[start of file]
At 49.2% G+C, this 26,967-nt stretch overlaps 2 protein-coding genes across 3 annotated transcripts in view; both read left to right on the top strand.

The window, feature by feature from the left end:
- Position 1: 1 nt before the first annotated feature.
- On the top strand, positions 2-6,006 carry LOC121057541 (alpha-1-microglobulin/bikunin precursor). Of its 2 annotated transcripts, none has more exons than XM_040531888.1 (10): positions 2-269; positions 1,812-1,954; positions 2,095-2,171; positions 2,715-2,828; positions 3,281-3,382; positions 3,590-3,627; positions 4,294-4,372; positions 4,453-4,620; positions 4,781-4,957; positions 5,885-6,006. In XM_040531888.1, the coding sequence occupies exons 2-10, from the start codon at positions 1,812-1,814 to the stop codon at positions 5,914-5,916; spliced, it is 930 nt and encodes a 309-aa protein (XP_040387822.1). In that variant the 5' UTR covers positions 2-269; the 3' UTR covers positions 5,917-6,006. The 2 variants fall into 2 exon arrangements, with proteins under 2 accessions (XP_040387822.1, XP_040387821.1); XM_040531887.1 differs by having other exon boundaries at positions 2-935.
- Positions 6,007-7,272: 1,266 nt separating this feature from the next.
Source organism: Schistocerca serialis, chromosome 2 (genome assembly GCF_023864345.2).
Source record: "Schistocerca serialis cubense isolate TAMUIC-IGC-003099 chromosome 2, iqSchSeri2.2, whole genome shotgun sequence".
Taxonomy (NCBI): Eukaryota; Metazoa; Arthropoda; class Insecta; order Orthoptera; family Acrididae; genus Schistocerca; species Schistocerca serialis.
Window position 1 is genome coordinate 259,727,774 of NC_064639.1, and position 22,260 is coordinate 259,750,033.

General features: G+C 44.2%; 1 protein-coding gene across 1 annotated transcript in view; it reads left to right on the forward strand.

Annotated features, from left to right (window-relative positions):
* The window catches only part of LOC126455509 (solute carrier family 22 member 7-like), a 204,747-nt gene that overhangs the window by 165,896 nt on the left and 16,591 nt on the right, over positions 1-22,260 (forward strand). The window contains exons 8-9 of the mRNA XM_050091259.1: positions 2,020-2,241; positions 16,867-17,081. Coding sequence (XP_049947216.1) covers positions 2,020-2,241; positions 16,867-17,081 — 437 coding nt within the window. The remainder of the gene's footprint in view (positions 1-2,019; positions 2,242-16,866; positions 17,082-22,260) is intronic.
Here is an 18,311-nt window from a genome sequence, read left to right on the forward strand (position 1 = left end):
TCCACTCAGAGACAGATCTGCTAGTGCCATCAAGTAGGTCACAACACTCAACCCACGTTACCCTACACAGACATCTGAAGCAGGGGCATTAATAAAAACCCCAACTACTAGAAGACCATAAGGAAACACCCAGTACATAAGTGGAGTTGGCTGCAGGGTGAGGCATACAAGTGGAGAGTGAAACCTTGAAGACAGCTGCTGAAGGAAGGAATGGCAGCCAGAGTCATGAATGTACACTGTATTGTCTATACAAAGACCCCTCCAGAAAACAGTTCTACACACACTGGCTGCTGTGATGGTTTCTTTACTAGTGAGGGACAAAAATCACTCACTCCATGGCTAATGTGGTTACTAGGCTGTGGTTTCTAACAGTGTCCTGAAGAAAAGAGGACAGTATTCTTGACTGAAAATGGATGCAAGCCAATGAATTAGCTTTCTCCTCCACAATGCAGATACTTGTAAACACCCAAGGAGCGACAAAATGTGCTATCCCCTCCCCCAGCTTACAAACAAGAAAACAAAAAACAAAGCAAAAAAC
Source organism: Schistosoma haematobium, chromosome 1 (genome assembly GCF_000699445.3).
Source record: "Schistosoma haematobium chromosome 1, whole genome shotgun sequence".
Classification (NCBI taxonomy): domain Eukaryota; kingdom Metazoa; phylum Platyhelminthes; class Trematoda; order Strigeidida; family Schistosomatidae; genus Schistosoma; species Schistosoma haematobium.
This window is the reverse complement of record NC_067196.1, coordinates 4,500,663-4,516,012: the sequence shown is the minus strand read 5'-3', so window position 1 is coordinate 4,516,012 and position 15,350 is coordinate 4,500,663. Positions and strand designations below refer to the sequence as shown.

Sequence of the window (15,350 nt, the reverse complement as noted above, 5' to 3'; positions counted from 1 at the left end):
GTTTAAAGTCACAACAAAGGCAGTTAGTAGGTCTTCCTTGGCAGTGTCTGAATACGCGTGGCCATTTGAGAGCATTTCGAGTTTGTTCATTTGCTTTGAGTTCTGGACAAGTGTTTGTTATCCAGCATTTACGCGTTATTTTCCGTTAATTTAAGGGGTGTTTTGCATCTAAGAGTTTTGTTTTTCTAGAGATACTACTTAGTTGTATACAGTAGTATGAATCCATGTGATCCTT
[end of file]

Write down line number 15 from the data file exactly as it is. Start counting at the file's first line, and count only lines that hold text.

Source organism: Schistosoma haematobium, chromosome 1 (genome assembly GCF_000699445.3).